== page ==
Becoming Elisabeth ElliotWritten by Ellen Vaughn Reviewed By Amanda Wood Aucoin
In Ellen Vaughn’s biography of the well-known missionary and hero of the Christian faith, Elisabeth Elliot, most of us will get to know better someone we already knew. Elliot’s story of sacrifice and courage on the mission field has been widely publicized both in her writing and that of others. In her seminal work, Through Gates of Splendor, with “skillful, unsentimental, muscular” (p. 9) prose, Elliot gave her account of the murder of her husband, Jim, and four fellow missionaries by the violent Waodani tribe in a remote region of Ecuador as early as 1957 (the reader should note that Vaughn sensitively chooses not to use the more commonly known term Auca to describe this people group out of contemporary understanding of its offensive origin). Their faithful praying and planning to share the gospel with an unreached people group seemed only to end in heartbreak. But instead of being the end of that mission, this much-publicized episode was actually the bloody beginning. Their experience caught the attention of Life magazine and soon spread around the world.
For most of us, that is where Elisabeth Elliot enters the historical narrative, as the dutiful young wife of murdered missionary Jim Elliot. In that sense, Becoming Elisabeth Elliot functions like a fascinating prequel. The reader meets a young Betty Howard from her earliest days as the child of missionaries in Belgium, growing up in an idyllic setting in her New Jersey family home, through boarding school days at Hampden DuBose Academy in Florida, and attending Wheaton College where she met her future husband and her days as a single missionary (during the five long years it took Jim to determine if he was called to marry her). By the book’s end, we’ve become acquainted with a many-layered woman who wrote eloquently, loved passionately, and lived a life characterized by a singleness of purpose: obedience to the will of God.
Part of what makes this book a treasure is that Vaughn is able to illustrate this trait not only in the dramatic moments of Elliot’s life but also in the mundane, uncertain day-to-day living of any human existence. As the author notes, “For Elisabeth, as for all of us, the most dramatic chapters may well be less significant than the daily faithfulness that traces the brave trajectory of a human life radically submitted to Christ” (p. 11). Vaughn shows us examples of this radical submission again and again throughout the book. In one chapter entitled “The First Death of Elisabeth Elliot,” we meet a committed young missionary using the full force of her considerable linguistic gifts to develop a written language for the Colorado people of Ecuador’s western rainforest. In harsh conditions, she labored for many months to complete a phonemic alphabet of Tsahfihki in the hope other linguists could eventually use it to translate the New Testament, only to have her invaluable and much prayed for language informant brutally murdered and all her linguistic work stolen off the back of a truck, never to be recovered.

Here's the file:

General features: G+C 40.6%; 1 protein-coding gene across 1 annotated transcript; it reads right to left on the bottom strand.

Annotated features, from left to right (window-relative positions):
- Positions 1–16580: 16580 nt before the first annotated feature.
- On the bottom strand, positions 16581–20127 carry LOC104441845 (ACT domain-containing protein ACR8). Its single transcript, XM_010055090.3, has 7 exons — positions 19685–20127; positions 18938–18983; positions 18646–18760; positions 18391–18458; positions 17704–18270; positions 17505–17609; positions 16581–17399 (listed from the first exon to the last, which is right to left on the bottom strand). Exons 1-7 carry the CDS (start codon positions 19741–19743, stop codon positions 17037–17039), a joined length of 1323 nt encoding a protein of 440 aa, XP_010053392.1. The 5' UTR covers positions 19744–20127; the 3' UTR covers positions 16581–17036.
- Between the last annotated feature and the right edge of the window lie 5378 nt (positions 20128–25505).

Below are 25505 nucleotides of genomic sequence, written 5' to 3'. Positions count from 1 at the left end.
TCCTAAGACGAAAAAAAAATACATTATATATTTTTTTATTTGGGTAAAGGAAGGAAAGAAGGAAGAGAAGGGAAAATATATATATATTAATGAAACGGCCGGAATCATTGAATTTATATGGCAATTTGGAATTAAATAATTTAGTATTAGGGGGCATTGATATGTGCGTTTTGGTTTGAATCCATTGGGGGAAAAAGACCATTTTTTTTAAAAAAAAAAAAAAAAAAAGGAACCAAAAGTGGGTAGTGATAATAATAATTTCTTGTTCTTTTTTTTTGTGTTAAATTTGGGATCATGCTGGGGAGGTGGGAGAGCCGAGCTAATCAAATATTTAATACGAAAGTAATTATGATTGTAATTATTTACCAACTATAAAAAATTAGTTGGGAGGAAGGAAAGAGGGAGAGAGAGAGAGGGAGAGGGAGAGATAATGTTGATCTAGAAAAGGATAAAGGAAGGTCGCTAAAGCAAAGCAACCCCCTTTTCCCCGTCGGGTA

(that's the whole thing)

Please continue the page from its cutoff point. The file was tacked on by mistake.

The tragic loss of her husband, which left her a single mother of a young daughter, is well known, as is her living and working with the same tribe of Indians who killed him. What more often goes untold is how much difficulty Elliot encountered trying to begin her work with the tribe. Competing mission groups and a challenging relationship with Rachel Saint (sister of martyred missionary Nate Saint) made it seem like she would never get there and accomplish little once she did. But Betty remained steadfast, thankful for all the seemingly small things—they found all five bodies with little difficulty—and never blaming God for the big—that there were five dead bodies to be found.
Through it all, author Ellen Vaughn skillfully weaves together quotes from letters (Elliot is a biographer’s dream in that she left so many), published writings, and reminisces from friends and family. Her writing style is the kind that, though informative, “gets out of the way,” so it never feels like the author stands between reader and subject. The narrative also benefits from in-depth character development, focused of course on Elliot while not neglecting those who knew her best. Becoming Elisabeth Elliot is a work that will inspire, challenge and exhort its readers to strive for a life like Elliot’s, radically devoted to God.
Amanda Wood Aucoin
Amanda Wood Aucoin
The College at Southeastern
Wake Forest, North Carolina, USA
Other Articles in this Issue
Trinity, Creation, and Re-creation: A Comparison of Karl Barth and Herman Bavinck’s Trinitarian Doctrines of Creationby Jarred Jung
Karl Barth’s doctrine of creation, while rooted in his doctrine of the Trinity, errs in the way that creation is conflated into re-creation, resulting in a diminished doctrine of creation at the expense of his christological Trinitarianism...